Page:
(News article for February 2021)
Freezing temperatures have taken a toll on tropical plants around the Feliciana parishes and the full extent of the damage may not show up until June. Citrus trees are one of the most popular fruit trees grown in our area, but they are susceptible to extremely cold temperatures. Your tree may look pathetic but give it a fighting chance! Wait until later in the spring before pruning the damaged wood from your citrus tree. If you prune too soon, you may cut good wood from the tree. I advise waiting until June 1st to assess your tree and make the necessary pruning cuts.
Citrus trees are normally grafted onto a cold hardy trifoliate orange rootstock. Graft lines are visible at the bottom of the trunk and look like a small swollen line. Sometimes rootstock will begin sprouting from below this graft line, especially if the grafted tree has died from cold exposure. The owner may not even realize that their tree has died when rootstock begins sprouting. Rootstock is identifiable by its compound leaf with three leaflets and large thorns. If you notice rootstock growing from your tree you should prune it immediately. Feel free to send me pictures if you are unsure: firstname.lastname@example.org.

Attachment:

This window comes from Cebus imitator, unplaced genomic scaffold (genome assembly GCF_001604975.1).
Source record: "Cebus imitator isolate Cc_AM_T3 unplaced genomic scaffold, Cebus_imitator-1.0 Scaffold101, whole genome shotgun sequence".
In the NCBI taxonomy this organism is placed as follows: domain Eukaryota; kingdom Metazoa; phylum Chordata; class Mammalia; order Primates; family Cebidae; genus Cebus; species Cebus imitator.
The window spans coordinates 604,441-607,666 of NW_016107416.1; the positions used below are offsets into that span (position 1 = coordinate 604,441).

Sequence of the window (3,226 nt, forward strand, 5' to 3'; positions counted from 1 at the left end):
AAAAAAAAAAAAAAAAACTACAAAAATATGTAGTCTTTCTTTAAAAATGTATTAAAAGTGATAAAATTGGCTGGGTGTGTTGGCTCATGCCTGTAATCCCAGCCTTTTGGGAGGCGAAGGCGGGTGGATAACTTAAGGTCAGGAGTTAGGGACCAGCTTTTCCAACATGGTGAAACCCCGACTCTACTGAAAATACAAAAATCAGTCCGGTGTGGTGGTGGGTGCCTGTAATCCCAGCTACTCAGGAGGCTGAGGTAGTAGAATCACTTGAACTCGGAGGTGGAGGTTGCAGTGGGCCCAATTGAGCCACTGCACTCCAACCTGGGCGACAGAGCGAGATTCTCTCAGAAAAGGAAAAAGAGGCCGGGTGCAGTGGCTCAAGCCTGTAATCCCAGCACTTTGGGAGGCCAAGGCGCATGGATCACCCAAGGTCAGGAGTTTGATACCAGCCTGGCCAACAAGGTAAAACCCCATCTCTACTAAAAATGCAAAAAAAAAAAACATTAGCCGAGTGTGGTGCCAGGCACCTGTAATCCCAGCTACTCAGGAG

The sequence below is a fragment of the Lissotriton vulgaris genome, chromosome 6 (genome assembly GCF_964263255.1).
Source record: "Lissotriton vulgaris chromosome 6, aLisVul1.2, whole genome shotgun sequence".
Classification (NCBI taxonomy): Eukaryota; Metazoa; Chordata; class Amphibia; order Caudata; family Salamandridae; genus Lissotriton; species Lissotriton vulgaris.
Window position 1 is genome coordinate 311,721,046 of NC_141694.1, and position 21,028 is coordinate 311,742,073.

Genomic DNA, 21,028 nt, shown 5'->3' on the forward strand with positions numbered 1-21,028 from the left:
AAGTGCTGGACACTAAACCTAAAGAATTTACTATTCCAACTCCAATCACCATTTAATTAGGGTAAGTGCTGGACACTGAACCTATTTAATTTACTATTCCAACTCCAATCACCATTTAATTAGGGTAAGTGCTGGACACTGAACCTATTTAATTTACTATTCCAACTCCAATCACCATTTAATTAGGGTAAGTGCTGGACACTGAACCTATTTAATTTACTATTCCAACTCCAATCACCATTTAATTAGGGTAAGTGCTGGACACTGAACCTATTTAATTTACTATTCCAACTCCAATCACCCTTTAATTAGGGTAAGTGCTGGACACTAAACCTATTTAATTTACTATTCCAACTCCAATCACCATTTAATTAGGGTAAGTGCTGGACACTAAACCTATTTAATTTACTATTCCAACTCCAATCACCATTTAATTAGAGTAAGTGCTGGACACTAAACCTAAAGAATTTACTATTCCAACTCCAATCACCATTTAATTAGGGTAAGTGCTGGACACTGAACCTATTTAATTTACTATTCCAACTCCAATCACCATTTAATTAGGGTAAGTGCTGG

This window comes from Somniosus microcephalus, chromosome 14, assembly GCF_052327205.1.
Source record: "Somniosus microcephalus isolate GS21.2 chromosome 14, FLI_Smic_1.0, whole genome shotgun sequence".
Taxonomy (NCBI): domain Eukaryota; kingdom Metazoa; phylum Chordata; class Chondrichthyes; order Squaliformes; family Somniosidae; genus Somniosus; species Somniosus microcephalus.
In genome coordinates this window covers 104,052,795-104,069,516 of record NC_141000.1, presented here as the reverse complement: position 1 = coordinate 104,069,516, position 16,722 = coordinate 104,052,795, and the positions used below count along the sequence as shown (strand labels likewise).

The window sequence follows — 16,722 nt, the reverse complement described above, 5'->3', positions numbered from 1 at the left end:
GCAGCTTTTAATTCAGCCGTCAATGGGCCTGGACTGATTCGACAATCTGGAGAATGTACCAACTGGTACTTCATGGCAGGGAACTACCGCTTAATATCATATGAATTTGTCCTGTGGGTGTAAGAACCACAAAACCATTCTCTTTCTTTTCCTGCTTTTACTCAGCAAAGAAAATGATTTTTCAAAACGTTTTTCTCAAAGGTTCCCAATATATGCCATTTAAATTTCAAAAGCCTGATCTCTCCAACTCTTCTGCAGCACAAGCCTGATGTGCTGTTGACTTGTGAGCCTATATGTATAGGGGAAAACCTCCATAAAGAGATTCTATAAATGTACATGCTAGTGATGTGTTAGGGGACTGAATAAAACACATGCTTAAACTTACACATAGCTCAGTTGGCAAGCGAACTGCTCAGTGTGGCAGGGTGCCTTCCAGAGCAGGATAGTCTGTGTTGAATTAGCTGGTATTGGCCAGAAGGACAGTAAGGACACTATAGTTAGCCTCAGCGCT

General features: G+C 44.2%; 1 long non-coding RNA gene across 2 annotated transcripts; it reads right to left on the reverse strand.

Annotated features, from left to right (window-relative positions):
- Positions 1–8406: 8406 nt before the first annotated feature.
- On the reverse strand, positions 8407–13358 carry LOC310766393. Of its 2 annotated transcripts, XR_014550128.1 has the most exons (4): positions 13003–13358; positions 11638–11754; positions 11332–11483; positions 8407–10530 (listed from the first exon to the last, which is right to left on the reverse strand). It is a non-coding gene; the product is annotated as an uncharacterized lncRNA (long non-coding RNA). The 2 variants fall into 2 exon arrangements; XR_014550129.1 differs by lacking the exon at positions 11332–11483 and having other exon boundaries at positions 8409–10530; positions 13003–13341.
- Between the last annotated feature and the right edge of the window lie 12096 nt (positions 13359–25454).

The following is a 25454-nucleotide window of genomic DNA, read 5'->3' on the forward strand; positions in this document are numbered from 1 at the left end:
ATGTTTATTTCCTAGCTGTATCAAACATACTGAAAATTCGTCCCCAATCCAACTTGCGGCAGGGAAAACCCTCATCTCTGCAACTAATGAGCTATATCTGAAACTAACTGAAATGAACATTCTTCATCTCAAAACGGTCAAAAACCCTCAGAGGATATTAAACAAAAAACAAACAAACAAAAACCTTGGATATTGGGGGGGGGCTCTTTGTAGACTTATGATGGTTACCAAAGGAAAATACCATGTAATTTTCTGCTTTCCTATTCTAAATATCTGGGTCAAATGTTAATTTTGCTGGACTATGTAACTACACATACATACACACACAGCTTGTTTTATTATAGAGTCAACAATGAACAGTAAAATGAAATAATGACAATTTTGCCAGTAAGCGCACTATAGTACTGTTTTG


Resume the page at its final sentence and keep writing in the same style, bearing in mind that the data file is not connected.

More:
Jessie Hoover is a County Agent with the LSU AgCenter covering horticulture in East Feliciana, West Feliciana, and St. Helena parishes. For more information on these or related topics contact Jessie at 225-683-3101 or visit the LSU AgCenter Website.
Orange tree leaf curling due to cold damage. Photo by Jessie Hoover.
The LSU AgCenter and the LSU College of Agriculture